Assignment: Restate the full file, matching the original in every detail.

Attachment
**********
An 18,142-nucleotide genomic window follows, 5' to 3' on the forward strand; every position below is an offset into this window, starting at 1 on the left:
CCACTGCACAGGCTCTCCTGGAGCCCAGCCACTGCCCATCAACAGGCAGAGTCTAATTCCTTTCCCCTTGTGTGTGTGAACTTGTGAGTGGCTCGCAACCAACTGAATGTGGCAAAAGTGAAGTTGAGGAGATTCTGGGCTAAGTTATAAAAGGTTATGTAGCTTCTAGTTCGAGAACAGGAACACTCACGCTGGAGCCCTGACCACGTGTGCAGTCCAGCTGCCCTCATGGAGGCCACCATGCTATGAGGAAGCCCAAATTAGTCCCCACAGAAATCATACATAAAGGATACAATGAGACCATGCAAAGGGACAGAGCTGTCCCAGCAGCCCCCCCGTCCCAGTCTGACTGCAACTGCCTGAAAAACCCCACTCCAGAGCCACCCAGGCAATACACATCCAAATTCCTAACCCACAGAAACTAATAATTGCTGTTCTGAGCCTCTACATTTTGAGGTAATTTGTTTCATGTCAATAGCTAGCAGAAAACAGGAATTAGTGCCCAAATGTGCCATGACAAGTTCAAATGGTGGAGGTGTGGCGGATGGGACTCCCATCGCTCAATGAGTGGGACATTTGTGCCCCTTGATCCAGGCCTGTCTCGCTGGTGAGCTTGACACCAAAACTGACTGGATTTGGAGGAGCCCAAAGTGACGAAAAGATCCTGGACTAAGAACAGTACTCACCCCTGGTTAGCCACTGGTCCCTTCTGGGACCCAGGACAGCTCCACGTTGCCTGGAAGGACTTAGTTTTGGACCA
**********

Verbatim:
An 18,142-nucleotide genomic window follows, 5' to 3' on the forward strand; every position below is an offset into this window, starting at 1 on the left:
CCACTGCACAGGCTCTCCTGGAGCCCAGCCACTGCCCATCAACAGGCAGAGTCTAATTCCTTTCCCCTTGTGTGTGTGAACTTGTGAGTGGCTCGCAACCAACTGAATGTGGCAAAAGTGAAGTTGAGGAGATTCTGGGCTAAGTTATAAAAGGTTATGTAGCTTCTAGTTCGAGAACAGGAACACTCACGCTGGAGCCCTGACCACGTGTGCAGTCCAGCTGCCCTCATGGAGGCCACCATGCTATGAGGAAGCCCAAATTAGTCCCCACAGAAATCATACATAAAGGATACAATGAGACCATGCAAAGGGACAGAGCTGTCCCAGCAGCCCCCCCGTCCCAGTCTGACTGCAACTGCCTGAAAAACCCCACTCCAGAGCCACCCAGGCAATACACATCCAAATTCCTAACCCACAGAAACTAATAATTGCTGTTCTGAGCCTCTACATTTTGAGGTAATTTGTTTCATGTCAATAGCTAGCAGAAAACAGGAATTAGTGCCCAAATGTGCCATGACAAGTTCAAATGGTGGAGGTGTGGCGGATGGGACTCCCATCGCTCAATGAGTGGGACATTTGTGCCCCTTGATCCAGGCCTGTCTCGCTGGTGAGCTTGACACCAAAACTGACTGGATTTGGAGGAGCCCAAAGTGACGAAAAGATCCTGGACTAAGAACAGTACTCACCCCTGGTTAGCCACTGGTCCCTTCTGGGACCCAGGACAGCTCCACGTTGCCTGGAAGGACTTAGTTTTGGACCA